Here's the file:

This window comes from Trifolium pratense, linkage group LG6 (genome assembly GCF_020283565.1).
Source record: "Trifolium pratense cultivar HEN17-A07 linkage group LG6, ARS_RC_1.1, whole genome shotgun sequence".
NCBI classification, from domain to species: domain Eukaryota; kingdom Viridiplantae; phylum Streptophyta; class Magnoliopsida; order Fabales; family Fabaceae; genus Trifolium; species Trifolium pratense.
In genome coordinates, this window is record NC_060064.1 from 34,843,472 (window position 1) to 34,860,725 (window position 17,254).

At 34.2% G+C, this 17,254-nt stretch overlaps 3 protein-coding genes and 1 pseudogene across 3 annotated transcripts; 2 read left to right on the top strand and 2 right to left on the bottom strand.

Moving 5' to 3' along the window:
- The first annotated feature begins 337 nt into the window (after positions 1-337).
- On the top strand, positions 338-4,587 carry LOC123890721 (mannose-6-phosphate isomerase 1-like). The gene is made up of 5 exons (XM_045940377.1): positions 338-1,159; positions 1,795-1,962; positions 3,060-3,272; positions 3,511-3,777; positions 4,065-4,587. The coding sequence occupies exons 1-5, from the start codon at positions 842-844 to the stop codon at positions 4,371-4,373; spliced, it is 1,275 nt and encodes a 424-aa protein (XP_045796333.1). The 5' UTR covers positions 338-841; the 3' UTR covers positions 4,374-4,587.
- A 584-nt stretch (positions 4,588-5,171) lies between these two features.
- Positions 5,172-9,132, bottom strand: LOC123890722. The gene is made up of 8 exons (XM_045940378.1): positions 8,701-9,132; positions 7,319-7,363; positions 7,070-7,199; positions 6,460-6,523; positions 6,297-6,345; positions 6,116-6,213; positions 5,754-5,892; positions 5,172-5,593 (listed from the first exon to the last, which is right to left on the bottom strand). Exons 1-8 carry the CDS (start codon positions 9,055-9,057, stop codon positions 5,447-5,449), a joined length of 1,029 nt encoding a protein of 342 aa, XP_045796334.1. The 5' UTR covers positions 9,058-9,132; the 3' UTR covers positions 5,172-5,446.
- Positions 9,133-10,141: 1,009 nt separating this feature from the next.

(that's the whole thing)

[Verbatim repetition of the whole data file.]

This window comes from Trifolium pratense, linkage group LG6 (genome assembly GCF_020283565.1).
Source record: "Trifolium pratense cultivar HEN17-A07 linkage group LG6, ARS_RC_1.1, whole genome shotgun sequence".
NCBI classification, from domain to species: domain Eukaryota; kingdom Viridiplantae; phylum Streptophyta; class Magnoliopsida; order Fabales; family Fabaceae; genus Trifolium; species Trifolium pratense.
In genome coordinates, this window is record NC_060064.1 from 34,843,472 (window position 1) to 34,860,725 (window position 17,254).

At 34.2% G+C, this 17,254-nt stretch overlaps 3 protein-coding genes and 1 pseudogene across 3 annotated transcripts; 2 read left to right on the top strand and 2 right to left on the bottom strand.

Moving 5' to 3' along the window:
- The first annotated feature begins 337 nt into the window (after positions 1-337).
- On the top strand, positions 338-4,587 carry LOC123890721 (mannose-6-phosphate isomerase 1-like). The gene is made up of 5 exons (XM_045940377.1): positions 338-1,159; positions 1,795-1,962; positions 3,060-3,272; positions 3,511-3,777; positions 4,065-4,587. The coding sequence occupies exons 1-5, from the start codon at positions 842-844 to the stop codon at positions 4,371-4,373; spliced, it is 1,275 nt and encodes a 424-aa protein (XP_045796333.1). The 5' UTR covers positions 338-841; the 3' UTR covers positions 4,374-4,587.
- A 584-nt stretch (positions 4,588-5,171) lies between these two features.
- Positions 5,172-9,132, bottom strand: LOC123890722. The gene is made up of 8 exons (XM_045940378.1): positions 8,701-9,132; positions 7,319-7,363; positions 7,070-7,199; positions 6,460-6,523; positions 6,297-6,345; positions 6,116-6,213; positions 5,754-5,892; positions 5,172-5,593 (listed from the first exon to the last, which is right to left on the bottom strand). Exons 1-8 carry the CDS (start codon positions 9,055-9,057, stop codon positions 5,447-5,449), a joined length of 1,029 nt encoding a protein of 342 aa, XP_045796334.1. The 5' UTR covers positions 9,058-9,132; the 3' UTR covers positions 5,172-5,446.
- Positions 9,133-10,141: 1,009 nt separating this feature from the next.